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A History Of Poetry In San Francisco
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A History Of Poetry In San Francisco

Picture of Sage Curtis
Updated: 14 December 2016
Among all the murals, dive bars and scenic coastline, San Francisco has a rich history of innovating the poetry scene. Starting with the San Francisco Renaissance in the late 1940s, poets have flocked to the Bay Area to take part in a unique poetic conversation. This provides not only a rich history, but also a base for the new generation of poets on which to build their own stories.

San Francisco has long been associated with ‘the alternative’, and the poetry scene in San Francisco is no exception. One of the first poets credited with the modern poetry in San Francisco, Kenneth Rexroth once wrote, ‘This is the world in which over every door is written the slogan: ‘The generation of experiment and revolt is over. Bohemia died in the twenties. There are no more little magazines.’’ He sought to break this conception, moving to San Francisco in 1927 and establishing a close-knit group of like-minded individuals, who eventually became the reluctant influencers of future generations of poets.

After WWII, San Francisco’s art and culture scene exploded. Poetry was part of the bohemian culture that followed in the San Francisco Renaissance. As a reaction to the devastation of a world war and the move toward formalism in poetry, the San Francisco poets often wrote elegies to a world they felt was lost. These poets also laid the foundation for ecological sensitivities and were influenced by Eastern poetry and cultural movements.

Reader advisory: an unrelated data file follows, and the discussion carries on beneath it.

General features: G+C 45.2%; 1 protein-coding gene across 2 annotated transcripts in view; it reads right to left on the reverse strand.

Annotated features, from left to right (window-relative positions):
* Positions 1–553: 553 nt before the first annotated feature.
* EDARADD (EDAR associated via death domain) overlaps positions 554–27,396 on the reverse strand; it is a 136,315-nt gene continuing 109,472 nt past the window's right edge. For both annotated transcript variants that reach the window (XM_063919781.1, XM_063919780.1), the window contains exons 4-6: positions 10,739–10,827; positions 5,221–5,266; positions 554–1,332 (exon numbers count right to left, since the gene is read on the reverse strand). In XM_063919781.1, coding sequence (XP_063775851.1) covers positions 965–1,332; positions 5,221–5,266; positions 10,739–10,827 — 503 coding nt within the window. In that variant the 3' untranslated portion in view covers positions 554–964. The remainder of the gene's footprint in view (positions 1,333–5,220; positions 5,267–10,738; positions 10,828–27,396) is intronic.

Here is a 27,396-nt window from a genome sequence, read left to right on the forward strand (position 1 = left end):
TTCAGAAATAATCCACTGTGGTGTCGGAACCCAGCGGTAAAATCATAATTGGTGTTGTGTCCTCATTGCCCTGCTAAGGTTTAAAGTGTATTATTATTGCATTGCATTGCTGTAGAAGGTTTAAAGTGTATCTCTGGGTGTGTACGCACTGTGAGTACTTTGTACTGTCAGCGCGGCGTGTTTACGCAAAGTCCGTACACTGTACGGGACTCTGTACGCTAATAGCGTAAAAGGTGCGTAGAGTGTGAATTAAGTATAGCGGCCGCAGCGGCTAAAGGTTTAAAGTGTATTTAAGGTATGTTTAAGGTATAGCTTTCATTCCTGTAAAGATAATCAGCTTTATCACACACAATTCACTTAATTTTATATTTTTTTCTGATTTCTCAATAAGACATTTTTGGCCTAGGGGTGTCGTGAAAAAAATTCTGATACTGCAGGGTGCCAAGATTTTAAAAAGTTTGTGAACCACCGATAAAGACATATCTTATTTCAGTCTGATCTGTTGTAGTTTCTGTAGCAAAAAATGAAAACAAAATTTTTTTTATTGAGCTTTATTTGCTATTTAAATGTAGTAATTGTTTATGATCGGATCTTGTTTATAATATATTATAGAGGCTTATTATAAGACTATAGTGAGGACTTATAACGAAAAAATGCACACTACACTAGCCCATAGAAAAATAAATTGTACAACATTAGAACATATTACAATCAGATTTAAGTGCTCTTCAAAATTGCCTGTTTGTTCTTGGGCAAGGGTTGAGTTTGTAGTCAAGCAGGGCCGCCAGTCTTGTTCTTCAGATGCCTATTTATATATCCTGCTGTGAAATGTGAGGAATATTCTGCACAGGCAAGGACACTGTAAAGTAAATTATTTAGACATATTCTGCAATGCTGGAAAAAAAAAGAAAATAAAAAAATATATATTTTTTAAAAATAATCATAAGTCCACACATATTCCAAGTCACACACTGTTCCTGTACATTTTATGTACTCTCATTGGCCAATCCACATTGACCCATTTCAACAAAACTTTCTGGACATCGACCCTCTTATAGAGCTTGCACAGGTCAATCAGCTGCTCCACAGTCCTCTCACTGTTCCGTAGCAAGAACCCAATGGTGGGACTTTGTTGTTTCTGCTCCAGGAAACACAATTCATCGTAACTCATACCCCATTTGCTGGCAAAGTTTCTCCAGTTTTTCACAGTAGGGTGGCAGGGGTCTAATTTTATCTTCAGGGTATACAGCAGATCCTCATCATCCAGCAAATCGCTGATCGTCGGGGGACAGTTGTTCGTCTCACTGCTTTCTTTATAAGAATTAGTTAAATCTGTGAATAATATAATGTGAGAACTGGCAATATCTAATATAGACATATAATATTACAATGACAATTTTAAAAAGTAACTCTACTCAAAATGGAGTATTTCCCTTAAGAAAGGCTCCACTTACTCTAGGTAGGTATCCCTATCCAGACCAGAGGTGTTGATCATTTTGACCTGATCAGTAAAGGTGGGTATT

The quote Rexroth was working to disprove put San Francisco poets in a position to march to their own innovative beat (which became one of their most popular movement titles later on) and establish small publishing houses and journals. This included names that survive into the modern San Francisco scene, the City Lights Publishers & Bookstore and Reed Magazine (out of San Jose State University) are notable examples.

The poetry landscape expanded, stretching to include nationally known movements like the Beat Generation, ‘Howl’ and Jack Kerouac’s On the Road. In an introductory (and legendary) 1955 reading organized by Rexroth, the wild, confessional mode became associated with West Coast poetry in contrast to the New York school’s avant-garde, surrealist style. The San Francisco poets involved, such as Michael McClure, Allen Ginsberg and Gary Snyder, are still known as the countercultural center of modern poetry.

How has that history affected San Francisco poets today? While the politics of the ages are always change, the reactionary and confessional methods of response stay with poets associated with the West Coast. In journals such as ZYZZYVA, The Rumpus and The Believer, San Francisco poets are revered for their innovative and playful language.

The tradition is continuing in poetry programs throughout the Bay Area, such as at San Francisco State University, Mills College, University of San Francisco and California Academy of the Arts. The poets are still re-inventing the way the city itself impacts their work. They are surprising listeners and readers with their stories of the city by the Bay at readings in coffee shops, bars and in city parks.

Whether it is wandering and revering in the historic spots in North Beach like Vesuvio Café, City Lights or the Beat Museum, or finding inspiration in the Muir Woods or the coastline at Tor House, San Francisco poets continue to roam among us, gathering the magical elements of the city, and arranging them in ways that keeps poetry moving through the city streets.